Lammers said that SBT’s marketing has mostly remained unchanged, but they’ve added public-service advertising to pass along the message of safety with their business, as well as promised customer support.
“SBT is still here to support our customers, in an industry that encourages freedom of movement and adventure while still maintaining social distancing,” Lammers added. “We hope that the recent resurgence of the watercraft riding will allow people to have an outlet after being confined for so long. We can all enjoy the water and still remain socially responsible. We hope to run normal hours through the summer to support our customers.”
While primarily working through a distributor base, Olbricht and the Hydro-Turf team works through a strategy of “trickle-down marketing.” Olbricht said they typically rely on marketing directly to distributors and dealers, and lean on those outlets to pass the marketing along to the end customer.
Despite a different market strategy, Olbricht said that Hydro-Turf marketing efforts have also taken aim at a different type of messaging, promoting the fact that the manufacturer is open for business despite the pandemic.
However, the other large pillar of Hydro-Turf’s marketing strategy, sponsorship and race promotion, continues to be on hold due to the ever-evolving coronavirus situation.
Similar to other aspects of the business since the pandemic began, Bamdas said RIVA’s marketing is continuing very strongly.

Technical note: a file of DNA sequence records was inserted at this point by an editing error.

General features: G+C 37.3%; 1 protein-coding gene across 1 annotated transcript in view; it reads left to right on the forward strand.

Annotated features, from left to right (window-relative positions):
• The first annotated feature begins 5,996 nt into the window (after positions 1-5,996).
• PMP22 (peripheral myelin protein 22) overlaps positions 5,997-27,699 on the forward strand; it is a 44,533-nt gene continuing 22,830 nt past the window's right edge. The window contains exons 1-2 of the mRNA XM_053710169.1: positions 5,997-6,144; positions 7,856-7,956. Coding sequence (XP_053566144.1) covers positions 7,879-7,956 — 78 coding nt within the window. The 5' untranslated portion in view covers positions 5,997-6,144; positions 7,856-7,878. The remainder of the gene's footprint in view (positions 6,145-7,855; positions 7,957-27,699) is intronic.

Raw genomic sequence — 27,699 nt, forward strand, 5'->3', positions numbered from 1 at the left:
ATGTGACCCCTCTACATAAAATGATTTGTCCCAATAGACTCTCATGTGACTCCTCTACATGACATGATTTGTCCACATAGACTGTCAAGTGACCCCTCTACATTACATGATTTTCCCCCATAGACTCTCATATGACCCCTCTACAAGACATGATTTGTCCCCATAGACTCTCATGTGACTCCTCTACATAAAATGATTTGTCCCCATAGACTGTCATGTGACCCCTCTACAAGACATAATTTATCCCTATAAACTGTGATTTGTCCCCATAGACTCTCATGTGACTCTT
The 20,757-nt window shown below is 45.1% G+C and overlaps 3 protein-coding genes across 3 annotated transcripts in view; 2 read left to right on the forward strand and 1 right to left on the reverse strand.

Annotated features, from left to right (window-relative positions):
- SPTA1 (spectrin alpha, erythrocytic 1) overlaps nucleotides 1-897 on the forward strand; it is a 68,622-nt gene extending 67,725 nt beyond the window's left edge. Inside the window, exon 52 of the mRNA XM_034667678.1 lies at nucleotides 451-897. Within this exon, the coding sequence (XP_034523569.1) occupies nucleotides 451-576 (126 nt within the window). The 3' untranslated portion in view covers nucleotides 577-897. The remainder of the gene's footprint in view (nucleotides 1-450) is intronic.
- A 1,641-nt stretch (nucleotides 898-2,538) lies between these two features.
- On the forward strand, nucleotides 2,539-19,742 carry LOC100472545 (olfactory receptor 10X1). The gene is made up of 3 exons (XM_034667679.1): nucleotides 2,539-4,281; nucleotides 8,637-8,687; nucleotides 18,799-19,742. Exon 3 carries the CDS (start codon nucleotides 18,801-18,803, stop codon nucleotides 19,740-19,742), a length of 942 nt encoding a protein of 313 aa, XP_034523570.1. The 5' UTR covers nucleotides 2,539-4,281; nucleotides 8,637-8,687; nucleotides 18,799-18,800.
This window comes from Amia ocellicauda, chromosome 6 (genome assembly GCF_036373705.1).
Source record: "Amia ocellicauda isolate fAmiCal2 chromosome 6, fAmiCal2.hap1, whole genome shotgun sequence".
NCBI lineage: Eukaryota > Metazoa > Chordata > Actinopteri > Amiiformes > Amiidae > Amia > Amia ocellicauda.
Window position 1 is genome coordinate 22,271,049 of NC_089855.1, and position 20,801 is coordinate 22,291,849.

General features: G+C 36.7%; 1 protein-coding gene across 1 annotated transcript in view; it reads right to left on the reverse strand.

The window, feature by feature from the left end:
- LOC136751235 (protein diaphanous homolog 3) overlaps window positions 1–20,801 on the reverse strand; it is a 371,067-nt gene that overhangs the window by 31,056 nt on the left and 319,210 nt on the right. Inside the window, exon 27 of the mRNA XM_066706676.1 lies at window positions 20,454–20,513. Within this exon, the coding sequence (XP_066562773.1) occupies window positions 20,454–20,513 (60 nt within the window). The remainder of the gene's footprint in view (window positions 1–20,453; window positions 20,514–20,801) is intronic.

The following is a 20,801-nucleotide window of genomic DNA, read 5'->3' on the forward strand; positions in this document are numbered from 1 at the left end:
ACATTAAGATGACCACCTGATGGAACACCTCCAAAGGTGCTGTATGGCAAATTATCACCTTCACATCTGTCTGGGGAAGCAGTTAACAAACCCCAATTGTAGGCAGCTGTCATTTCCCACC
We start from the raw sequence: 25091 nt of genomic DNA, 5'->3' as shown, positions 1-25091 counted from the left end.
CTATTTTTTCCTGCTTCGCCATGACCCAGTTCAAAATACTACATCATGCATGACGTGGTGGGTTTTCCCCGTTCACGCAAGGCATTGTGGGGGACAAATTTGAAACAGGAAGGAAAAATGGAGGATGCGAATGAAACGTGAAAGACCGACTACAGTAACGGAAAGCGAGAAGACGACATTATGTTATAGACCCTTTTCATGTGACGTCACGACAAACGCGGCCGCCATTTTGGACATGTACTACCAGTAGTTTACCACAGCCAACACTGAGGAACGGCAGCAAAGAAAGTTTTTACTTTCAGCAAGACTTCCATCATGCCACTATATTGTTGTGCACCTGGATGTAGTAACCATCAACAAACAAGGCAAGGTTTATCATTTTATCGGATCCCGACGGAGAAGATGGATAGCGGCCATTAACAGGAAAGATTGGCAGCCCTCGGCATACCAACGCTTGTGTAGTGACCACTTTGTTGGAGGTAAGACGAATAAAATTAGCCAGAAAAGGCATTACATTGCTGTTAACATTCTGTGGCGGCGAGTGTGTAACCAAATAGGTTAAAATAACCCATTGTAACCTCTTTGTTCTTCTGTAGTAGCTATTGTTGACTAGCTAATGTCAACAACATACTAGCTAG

“We’ve put a little more emphasis on the digital side of things now, but things were definitely heading that way anyway prior to this whole coronavirus thing,” Bamdas said.
RIVA has worked more specifically on the messaging the company sends out with its marketing efforts, making things more applicable to those working on projects while stuck at home.
Most recently, RIVA launched two promotions with messaging specific to the COVID-19 crisis. One is aptly named “Home Project Time,” highlighting all of the different work and projects that can be done in a customer’s home garage. Another is aimed at highlighting the fact that everyone is in this together and the fact the RIVA team is open for business and ready to help. “It has definitely been a challenging environment, but we’re adapting well,” Bamdas said. “We all have to as an industry, to continue pushing forward and be there for our dealers and customers alike.”